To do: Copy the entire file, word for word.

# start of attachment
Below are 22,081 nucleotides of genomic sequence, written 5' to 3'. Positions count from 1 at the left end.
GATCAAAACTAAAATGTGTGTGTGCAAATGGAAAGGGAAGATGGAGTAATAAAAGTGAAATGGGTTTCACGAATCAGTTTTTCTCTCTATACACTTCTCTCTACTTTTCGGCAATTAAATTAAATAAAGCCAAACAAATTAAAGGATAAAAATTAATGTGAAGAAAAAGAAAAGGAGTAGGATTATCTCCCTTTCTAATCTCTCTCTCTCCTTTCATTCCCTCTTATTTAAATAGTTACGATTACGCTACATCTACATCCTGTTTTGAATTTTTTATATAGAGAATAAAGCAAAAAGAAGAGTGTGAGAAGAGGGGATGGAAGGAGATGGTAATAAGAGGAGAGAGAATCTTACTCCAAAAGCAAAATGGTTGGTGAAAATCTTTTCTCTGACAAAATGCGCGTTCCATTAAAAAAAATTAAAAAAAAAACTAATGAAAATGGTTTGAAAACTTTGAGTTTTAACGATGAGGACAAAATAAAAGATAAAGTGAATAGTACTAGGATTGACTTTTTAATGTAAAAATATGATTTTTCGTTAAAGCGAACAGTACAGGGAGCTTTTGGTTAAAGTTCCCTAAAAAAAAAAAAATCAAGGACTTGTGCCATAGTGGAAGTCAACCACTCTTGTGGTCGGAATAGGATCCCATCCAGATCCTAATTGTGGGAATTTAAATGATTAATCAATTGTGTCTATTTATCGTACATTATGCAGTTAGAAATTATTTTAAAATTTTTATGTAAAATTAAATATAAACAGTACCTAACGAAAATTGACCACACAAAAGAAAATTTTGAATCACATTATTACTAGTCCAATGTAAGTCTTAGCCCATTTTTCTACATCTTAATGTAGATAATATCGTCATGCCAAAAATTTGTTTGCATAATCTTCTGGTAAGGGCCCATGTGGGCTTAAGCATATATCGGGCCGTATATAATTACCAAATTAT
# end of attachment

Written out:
Below are 22,081 nucleotides of genomic sequence, written 5' to 3'. Positions count from 1 at the left end.
GATCAAAACTAAAATGTGTGTGTGCAAATGGAAAGGGAAGATGGAGTAATAAAAGTGAAATGGGTTTCACGAATCAGTTTTTCTCTCTATACACTTCTCTCTACTTTTCGGCAATTAAATTAAATAAAGCCAAACAAATTAAAGGATAAAAATTAATGTGAAGAAAAAGAAAAGGAGTAGGATTATCTCCCTTTCTAATCTCTCTCTCTCCTTTCATTCCCTCTTATTTAAATAGTTACGATTACGCTACATCTACATCCTGTTTTGAATTTTTTATATAGAGAATAAAGCAAAAAGAAGAGTGTGAGAAGAGGGGATGGAAGGAGATGGTAATAAGAGGAGAGAGAATCTTACTCCAAAAGCAAAATGGTTGGTGAAAATCTTTTCTCTGACAAAATGCGCGTTCCATTAAAAAAAATTAAAAAAAAAACTAATGAAAATGGTTTGAAAACTTTGAGTTTTAACGATGAGGACAAAATAAAAGATAAAGTGAATAGTACTAGGATTGACTTTTTAATGTAAAAATATGATTTTTCGTTAAAGCGAACAGTACAGGGAGCTTTTGGTTAAAGTTCCCTAAAAAAAAAAAAATCAAGGACTTGTGCCATAGTGGAAGTCAACCACTCTTGTGGTCGGAATAGGATCCCATCCAGATCCTAATTGTGGGAATTTAAATGATTAATCAATTGTGTCTATTTATCGTACATTATGCAGTTAGAAATTATTTTAAAATTTTTATGTAAAATTAAATATAAACAGTACCTAACGAAAATTGACCACACAAAAGAAAATTTTGAATCACATTATTACTAGTCCAATGTAAGTCTTAGCCCATTTTTCTACATCTTAATGTAGATAATATCGTCATGCCAAAAATTTGTTTGCATAATCTTCTGGTAAGGGCCCATGTGGGCTTAAGCATATATCGGGCCGTATATAATTACCAAATTAT